Paris Texas Case Highlights Challenges Faced by Black Children Across the Country
I'm going to come address the situation in Paris from three different angles:
Disclaimer: I do not know Shaquanda Cotton nor her mother Creola Cotton. I am a graduate of Paris High School and I have two nephews and a godson currently enrolled at Paris High School. I'm bringing my own perspective to the story from news reports and anecdotal conversations over the previous months.
The case of Shaquanda Cotton has become bigger than any one individual, any one school, and any one town. As a matter of fact, the article of the Cotton family's plight was one of the most popular articles at digg.com yesterday. But individual lives are at stake, the lives of our children.
One of the challenges with cases like Ms. Cotton's is that trying to understand them from any one point of view diminishes their magnitude and scope, and often leads to misplaced energy. Racism in the schools is real; I'll deal with that tomorrow. Our justice system is unjust; that's for Monday. But today, I have to talk about the broken homes in the black community and our broken kids who we are sending to school.
There is not one school district in America that is designed to educate African-American children. While districts across the country try to figure out the best way to teach our new neighbors from the south, there has not been one attempt by our government in 400 years to fashion a curriculum that serves the unique needs of black youth. As such, if a child does not go to his first day of kindergarten understanding the importance of education and that school is only a place to learn (not play and socialize), chances are they will never get it.
Parents are getting younger and younger in our community. It's amazing how many high school graduates have parents who are 35 years old and younger. So in the most influential year of a child's life, years 1-5, many of our children are being raised by children. Not only that, but more than 40% of Black children live with a single mother compared to 20% of Hispanic children and 12 % of white children. Black fathers are often absent and children our missing a vital part of their development by not having a male present. Not that children can't succeed under those circumstances, but their success is the exception rather than the rule. This is not new information, but it speaks to the unique challenges many African-American children face when they walk through the school's door.
In my days in the Paris Independent School District, there were so many ways that our brokenness manifested itself in the classroom, in the hallways, and on the bus. I remember one of my good friends who when the teachers left the room would pass gas, get up and walk around fanning his stinky behind in the face of classmates. Or my boys high school who brought crack to school in empty 35 mm film cases.
And why do our kids fight so much? I can recount the many throwdowns that occurred on the bus after school let out. There were also fights in the hallway, many times between best friends. Young black girls were the worst when it came to fighting. Hair pulling, clothes tearing, face scratching, these girls got down for theirs. I don't recall once see two white females involved in a physical altercation during my school years.
And there is still a big problem with fighting in Paris Schools. But now it's not just the kids, but sometimes the mothers jump in and it's like a tag team match. There are also instances where hundreds of kids, black and white, congregate at the park in my old neighborhood and tape street brawls. The police are slow to intervene if they respond at all. None of what I mentioned is unique to Paris. Nor is sex in the schools. I was at church here in Dallas one day and kids ran over to tell us that a young lady at the high school across the street was giving boys oral sex for a dollar while they waited for the bus.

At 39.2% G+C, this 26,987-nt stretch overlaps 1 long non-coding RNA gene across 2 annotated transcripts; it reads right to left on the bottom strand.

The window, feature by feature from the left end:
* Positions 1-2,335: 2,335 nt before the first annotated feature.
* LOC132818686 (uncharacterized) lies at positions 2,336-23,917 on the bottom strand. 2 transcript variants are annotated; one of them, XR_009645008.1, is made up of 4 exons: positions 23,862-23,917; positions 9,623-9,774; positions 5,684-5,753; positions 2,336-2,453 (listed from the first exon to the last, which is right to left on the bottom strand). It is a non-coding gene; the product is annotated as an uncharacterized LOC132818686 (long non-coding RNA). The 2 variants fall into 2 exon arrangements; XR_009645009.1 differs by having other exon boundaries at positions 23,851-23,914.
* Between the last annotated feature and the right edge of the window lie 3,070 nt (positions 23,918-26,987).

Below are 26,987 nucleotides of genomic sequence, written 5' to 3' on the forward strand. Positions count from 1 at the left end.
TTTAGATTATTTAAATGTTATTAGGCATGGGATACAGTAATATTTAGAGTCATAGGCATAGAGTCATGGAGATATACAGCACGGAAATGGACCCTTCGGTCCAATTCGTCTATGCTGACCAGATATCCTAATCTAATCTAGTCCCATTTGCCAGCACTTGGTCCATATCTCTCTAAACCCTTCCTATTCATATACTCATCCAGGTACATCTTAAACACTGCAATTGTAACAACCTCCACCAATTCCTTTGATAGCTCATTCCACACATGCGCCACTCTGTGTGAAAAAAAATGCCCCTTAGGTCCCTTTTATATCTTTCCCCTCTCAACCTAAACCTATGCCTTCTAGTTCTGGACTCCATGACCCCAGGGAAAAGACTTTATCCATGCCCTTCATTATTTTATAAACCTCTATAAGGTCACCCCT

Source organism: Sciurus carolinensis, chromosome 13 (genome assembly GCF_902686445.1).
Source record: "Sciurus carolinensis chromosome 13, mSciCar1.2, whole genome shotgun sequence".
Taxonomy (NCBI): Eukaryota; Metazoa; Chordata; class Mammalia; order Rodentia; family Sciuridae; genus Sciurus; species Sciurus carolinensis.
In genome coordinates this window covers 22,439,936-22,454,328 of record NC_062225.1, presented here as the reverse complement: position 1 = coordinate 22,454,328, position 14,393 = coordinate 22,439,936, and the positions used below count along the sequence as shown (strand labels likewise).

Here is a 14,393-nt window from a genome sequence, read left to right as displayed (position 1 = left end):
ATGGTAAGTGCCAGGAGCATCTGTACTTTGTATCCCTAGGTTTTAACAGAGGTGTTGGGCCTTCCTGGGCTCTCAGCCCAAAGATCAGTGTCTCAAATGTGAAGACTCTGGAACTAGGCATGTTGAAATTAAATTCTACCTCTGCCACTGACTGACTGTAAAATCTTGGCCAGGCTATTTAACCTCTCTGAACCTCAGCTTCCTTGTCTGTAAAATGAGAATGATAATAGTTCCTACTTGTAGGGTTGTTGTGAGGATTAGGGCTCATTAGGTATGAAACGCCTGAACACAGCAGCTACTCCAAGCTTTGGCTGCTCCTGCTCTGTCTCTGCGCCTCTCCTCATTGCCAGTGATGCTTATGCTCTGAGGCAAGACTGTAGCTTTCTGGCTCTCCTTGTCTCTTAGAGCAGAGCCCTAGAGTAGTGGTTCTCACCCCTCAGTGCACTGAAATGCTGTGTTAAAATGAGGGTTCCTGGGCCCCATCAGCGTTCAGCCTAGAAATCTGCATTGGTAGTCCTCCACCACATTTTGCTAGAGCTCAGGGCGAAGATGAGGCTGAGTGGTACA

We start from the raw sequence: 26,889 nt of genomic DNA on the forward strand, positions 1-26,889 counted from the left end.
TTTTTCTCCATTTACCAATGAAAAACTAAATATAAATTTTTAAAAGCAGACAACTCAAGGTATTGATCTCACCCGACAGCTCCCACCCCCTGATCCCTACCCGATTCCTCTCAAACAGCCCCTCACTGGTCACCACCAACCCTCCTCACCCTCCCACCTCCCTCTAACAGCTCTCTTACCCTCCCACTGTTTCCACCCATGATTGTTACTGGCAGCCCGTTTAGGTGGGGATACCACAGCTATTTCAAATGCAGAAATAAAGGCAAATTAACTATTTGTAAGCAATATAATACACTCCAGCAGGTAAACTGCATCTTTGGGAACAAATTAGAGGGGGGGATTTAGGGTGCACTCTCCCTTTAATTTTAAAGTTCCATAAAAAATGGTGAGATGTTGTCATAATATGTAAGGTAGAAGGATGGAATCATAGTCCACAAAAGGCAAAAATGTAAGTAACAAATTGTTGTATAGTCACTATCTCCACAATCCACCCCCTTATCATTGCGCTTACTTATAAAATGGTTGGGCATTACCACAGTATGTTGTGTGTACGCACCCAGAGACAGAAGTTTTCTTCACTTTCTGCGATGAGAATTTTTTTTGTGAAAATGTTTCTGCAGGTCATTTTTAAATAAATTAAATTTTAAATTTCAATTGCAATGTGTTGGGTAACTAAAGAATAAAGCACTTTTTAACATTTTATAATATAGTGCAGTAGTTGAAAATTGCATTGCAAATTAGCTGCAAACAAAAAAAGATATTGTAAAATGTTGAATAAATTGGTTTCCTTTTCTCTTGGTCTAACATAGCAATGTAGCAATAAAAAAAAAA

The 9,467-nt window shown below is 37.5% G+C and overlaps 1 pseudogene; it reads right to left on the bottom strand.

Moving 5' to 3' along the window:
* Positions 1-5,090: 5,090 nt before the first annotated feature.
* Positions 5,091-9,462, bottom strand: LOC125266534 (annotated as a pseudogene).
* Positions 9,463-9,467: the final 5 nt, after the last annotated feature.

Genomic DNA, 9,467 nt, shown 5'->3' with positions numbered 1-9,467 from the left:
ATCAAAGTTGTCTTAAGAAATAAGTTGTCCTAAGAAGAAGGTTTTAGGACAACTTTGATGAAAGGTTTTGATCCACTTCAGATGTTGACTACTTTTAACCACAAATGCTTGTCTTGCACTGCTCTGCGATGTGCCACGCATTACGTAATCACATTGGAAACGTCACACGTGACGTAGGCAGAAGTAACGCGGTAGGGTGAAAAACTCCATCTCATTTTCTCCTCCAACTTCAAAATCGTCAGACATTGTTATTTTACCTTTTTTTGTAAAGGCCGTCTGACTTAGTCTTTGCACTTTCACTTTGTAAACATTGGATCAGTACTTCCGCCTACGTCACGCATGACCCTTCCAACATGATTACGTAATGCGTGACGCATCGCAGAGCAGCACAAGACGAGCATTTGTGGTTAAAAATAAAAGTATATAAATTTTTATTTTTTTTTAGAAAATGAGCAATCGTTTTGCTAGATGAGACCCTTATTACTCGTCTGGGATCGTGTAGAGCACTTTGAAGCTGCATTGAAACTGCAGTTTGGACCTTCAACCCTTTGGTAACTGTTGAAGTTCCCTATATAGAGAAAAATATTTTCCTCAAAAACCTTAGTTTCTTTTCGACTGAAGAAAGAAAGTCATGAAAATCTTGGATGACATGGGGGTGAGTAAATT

One of my nephews was getting in lots of trouble as a freshman at Paris High School. I met with one of his teachers, who was black, that outlined the discipline problems that she was having out of him in her class. One of the most frustrating parts of this problem was that he was able to do the work, but his behavior was too often getting in the way. Fortunately for him there was a family intervention, in the second half of his 9th grade year. The path that he was on had only two outcomes: death or jail. By the Grace of God he was able to get himself on the right track his sophomore year and he is scheduled to graduate this year. There was nothing that Paris High School did, or would have done for him more than call the police to come pick him up.
We as a community must have higher expectations of our children, demand more of ourselves as parents and mentors, and have a more realistic view of public schools. Schools are not designed to motivate our kids to learn or teach our children how to act. We have to have what Henry Louis Gates refers to as a " moral revolution." Gates actually says it like this: “Unless there is a moral revolution and a revolution in attitude among our people, unless [our kids] decide to stay in school, learn the ABCs, not to get pregnant when you’re 16, not to run drugs, not to sell drugs…we’re doomed to have a relatively small black middle class and huge underclass and never the twain shall meet."
In the end, our intolerance of poor behavior will have to equal our disdain for racism and injustice. We have to hold our parents to the same standards to which we hold our teachers and our administrators. A wise and seasoned sister that I heard speak at the Tavis Smiley meeting last month put it like this, "…No Child Left Behind sucks, but we are leaving our own children behind."